April 16, 2020, 4:00 PM - 5:00 PM
With Marcia Borel, Sogetsu Designer and ISU class of ‘78
Along with the way of tea, the way of calligraphy, and other ancient Japanese cultural arts, the way of flowers, or Kadō (also called Ikebana) reaches far back through time, generations and uses or meanings. The Sogetsu School of Ikebana was introduced when its founder, sculptor Sofu Teshigahara had a new idea. He developed fifty principles to create a fresh direction, which includes self-expression, use of many varied materials, changing locations, and inclusion of practitioners. Sogetsu Ikebana could become something learned and practiced by anyone, anywhere, using anything. A radical thought for its time in 1927 Japan, offering a contemporary path for Kadō. Watch designer, exhibition co-curator alumna, Marcia Borel create a Sogetsu arrangement as she describes the principles and practice of ikebana. This program will be followed by a ribbon cutting ceremony and reception.
Program made possible by the Kathy and John Howell Art Enrichment Program.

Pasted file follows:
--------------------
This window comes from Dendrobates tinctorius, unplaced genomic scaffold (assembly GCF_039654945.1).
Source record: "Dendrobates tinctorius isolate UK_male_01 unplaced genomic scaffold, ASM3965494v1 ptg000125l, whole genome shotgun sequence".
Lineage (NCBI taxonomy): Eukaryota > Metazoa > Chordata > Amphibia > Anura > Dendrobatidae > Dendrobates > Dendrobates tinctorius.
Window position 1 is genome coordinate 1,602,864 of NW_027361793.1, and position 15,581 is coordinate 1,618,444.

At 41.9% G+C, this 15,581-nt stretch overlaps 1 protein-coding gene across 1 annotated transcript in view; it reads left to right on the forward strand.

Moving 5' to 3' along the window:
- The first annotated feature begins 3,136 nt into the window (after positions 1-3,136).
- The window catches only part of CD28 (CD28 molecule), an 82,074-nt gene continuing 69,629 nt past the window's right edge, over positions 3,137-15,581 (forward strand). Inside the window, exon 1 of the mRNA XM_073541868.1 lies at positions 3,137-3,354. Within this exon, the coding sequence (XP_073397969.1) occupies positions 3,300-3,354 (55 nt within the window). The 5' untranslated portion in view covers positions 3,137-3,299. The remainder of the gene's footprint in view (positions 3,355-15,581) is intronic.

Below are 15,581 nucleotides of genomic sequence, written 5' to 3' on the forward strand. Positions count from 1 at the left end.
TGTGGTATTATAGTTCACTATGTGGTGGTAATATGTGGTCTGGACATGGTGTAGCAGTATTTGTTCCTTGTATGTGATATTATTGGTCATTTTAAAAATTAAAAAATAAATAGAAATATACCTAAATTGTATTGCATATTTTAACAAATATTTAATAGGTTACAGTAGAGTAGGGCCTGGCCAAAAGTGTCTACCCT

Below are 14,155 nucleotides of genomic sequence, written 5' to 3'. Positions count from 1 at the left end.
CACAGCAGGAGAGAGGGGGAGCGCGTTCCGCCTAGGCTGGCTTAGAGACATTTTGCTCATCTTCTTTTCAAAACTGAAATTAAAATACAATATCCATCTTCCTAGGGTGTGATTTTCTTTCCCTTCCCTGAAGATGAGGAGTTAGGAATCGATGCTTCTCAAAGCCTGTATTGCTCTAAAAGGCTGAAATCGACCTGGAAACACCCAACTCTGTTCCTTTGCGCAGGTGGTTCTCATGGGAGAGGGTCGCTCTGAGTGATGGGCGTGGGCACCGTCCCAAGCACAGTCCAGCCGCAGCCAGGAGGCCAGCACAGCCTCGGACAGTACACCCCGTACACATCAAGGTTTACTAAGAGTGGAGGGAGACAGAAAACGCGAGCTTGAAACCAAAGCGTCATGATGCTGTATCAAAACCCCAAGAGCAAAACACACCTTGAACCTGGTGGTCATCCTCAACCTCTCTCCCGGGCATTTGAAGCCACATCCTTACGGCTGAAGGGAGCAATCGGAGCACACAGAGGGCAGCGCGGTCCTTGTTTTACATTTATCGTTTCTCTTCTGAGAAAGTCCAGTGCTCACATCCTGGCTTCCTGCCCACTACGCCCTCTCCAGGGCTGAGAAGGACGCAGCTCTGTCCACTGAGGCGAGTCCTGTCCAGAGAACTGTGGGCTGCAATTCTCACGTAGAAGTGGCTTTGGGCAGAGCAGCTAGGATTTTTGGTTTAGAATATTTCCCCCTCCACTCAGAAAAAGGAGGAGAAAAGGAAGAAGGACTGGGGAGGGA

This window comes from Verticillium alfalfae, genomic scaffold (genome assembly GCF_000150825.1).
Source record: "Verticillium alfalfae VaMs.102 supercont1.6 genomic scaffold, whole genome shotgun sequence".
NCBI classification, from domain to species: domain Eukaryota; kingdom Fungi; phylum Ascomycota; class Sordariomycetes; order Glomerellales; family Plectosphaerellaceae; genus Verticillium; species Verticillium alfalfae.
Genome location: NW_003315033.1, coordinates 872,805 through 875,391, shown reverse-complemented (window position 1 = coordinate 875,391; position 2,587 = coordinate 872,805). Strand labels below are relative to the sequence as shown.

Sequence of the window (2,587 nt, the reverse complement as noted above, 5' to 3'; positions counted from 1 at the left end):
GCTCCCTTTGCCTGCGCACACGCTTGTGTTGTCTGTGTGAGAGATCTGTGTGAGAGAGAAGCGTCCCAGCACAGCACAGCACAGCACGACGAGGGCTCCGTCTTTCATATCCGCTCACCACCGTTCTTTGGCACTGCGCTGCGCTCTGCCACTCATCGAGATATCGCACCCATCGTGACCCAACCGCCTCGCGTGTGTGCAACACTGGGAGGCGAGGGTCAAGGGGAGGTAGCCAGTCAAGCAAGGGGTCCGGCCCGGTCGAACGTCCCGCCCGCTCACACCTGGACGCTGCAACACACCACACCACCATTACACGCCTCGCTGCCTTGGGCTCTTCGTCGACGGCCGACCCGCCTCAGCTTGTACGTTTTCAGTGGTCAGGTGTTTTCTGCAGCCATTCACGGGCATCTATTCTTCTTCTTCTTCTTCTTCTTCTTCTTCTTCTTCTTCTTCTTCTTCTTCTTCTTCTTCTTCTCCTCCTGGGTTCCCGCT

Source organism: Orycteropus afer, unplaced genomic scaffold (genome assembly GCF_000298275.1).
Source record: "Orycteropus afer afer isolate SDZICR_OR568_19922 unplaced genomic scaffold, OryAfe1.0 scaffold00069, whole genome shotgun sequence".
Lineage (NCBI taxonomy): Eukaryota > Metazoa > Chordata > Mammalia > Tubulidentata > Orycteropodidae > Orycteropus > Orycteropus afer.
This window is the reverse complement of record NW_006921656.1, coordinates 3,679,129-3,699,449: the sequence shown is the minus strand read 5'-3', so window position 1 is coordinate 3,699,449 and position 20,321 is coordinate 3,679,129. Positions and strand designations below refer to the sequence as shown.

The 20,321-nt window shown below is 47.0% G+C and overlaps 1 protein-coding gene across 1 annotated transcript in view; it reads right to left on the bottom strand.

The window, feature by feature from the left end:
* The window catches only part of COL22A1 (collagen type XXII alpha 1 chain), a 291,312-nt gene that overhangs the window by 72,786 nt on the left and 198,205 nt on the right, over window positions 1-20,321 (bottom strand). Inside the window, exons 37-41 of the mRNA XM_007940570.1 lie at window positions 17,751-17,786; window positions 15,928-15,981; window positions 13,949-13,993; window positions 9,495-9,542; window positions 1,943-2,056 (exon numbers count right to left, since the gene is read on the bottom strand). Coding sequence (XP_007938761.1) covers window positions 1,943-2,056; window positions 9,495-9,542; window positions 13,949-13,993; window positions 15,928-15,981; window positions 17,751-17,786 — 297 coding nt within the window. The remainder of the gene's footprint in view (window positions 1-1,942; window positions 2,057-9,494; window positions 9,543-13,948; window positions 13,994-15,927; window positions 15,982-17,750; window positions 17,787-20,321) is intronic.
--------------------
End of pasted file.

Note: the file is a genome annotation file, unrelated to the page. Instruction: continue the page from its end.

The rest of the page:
This event is part of a series of programs from April 16 through April 21.
Kadō/The Way of Flowers is a series of programs that marks the first time that all nine exhibitions of Contemplate Japan will come together. For this moment in time, a Sogetsu Ikebana exhibit will join the other Japanese cultural art forms represented. Created by designers from across the country, Sogetsu ikebana arrangements will complete the experience for just one week in April. The ancient form of Kadō is the root of all schools of ikebana and the Sogetsu designs on display represent the most modern and inclusive school of practice. The arrangements will fill the Brunnier Art Museum from April 16 to April 21. Then gone- ephemeral, like the cherry blossoms. Like life.